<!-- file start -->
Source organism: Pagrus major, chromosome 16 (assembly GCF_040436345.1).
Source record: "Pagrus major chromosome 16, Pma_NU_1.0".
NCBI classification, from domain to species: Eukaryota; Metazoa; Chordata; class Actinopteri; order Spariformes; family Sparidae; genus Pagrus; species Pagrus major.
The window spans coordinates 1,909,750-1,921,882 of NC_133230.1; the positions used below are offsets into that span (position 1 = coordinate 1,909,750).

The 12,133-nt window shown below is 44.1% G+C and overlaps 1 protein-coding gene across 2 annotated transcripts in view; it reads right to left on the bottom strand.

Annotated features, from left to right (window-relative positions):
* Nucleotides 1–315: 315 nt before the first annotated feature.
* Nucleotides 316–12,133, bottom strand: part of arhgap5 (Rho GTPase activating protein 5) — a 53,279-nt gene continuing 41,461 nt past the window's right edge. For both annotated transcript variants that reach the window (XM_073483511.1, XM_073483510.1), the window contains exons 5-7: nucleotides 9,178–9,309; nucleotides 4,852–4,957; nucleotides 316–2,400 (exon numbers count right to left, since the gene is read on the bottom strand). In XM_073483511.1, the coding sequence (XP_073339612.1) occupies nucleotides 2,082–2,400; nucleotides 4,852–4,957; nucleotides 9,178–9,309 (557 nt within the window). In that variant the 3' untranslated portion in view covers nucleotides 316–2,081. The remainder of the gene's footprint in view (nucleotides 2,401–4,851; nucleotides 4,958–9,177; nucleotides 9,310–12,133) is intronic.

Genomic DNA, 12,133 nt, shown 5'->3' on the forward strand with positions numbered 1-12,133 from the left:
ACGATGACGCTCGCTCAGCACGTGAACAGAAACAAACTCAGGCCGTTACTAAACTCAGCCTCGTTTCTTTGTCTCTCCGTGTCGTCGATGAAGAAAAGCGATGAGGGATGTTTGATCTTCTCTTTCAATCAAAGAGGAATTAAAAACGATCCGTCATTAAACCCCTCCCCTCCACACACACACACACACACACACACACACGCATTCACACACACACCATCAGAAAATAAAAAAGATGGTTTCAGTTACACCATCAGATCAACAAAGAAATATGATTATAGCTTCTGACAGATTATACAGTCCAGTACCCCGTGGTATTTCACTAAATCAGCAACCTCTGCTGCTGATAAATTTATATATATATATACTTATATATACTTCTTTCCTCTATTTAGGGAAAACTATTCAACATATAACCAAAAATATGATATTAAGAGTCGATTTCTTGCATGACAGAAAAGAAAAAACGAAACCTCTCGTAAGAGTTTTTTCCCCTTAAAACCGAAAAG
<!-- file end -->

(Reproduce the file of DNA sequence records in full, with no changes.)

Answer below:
Source organism: Pagrus major, chromosome 16 (assembly GCF_040436345.1).
Source record: "Pagrus major chromosome 16, Pma_NU_1.0".
NCBI classification, from domain to species: Eukaryota; Metazoa; Chordata; class Actinopteri; order Spariformes; family Sparidae; genus Pagrus; species Pagrus major.
The window spans coordinates 1,909,750-1,921,882 of NC_133230.1; the positions used below are offsets into that span (position 1 = coordinate 1,909,750).

The 12,133-nt window shown below is 44.1% G+C and overlaps 1 protein-coding gene across 2 annotated transcripts in view; it reads right to left on the bottom strand.

Annotated features, from left to right (window-relative positions):
* Nucleotides 1–315: 315 nt before the first annotated feature.
* Nucleotides 316–12,133, bottom strand: part of arhgap5 (Rho GTPase activating protein 5) — a 53,279-nt gene continuing 41,461 nt past the window's right edge. For both annotated transcript variants that reach the window (XM_073483511.1, XM_073483510.1), the window contains exons 5-7: nucleotides 9,178–9,309; nucleotides 4,852–4,957; nucleotides 316–2,400 (exon numbers count right to left, since the gene is read on the bottom strand). In XM_073483511.1, the coding sequence (XP_073339612.1) occupies nucleotides 2,082–2,400; nucleotides 4,852–4,957; nucleotides 9,178–9,309 (557 nt within the window). In that variant the 3' untranslated portion in view covers nucleotides 316–2,081. The remainder of the gene's footprint in view (nucleotides 2,401–4,851; nucleotides 4,958–9,177; nucleotides 9,310–12,133) is intronic.

Genomic DNA, 12,133 nt, shown 5'->3' on the forward strand with positions numbered 1-12,133 from the left:
ACGATGACGCTCGCTCAGCACGTGAACAGAAACAAACTCAGGCCGTTACTAAACTCAGCCTCGTTTCTTTGTCTCTCCGTGTCGTCGATGAAGAAAAGCGATGAGGGATGTTTGATCTTCTCTTTCAATCAAAGAGGAATTAAAAACGATCCGTCATTAAACCCCTCCCCTCCACACACACACACACACACACACACACACGCATTCACACACACACCATCAGAAAATAAAAAAGATGGTTTCAGTTACACCATCAGATCAACAAAGAAATATGATTATAGCTTCTGACAGATTATACAGTCCAGTACCCCGTGGTATTTCACTAAATCAGCAACCTCTGCTGCTGATAAATTTATATATATATATACTTATATATACTTCTTTCCTCTATTTAGGGAAAACTATTCAACATATAACCAAAAATATGATATTAAGAGTCGATTTCTTGCATGACAGAAAAGAAAAAACGAAACCTCTCGTAAGAGTTTTTTCCCCTTAAAACCGAAAAG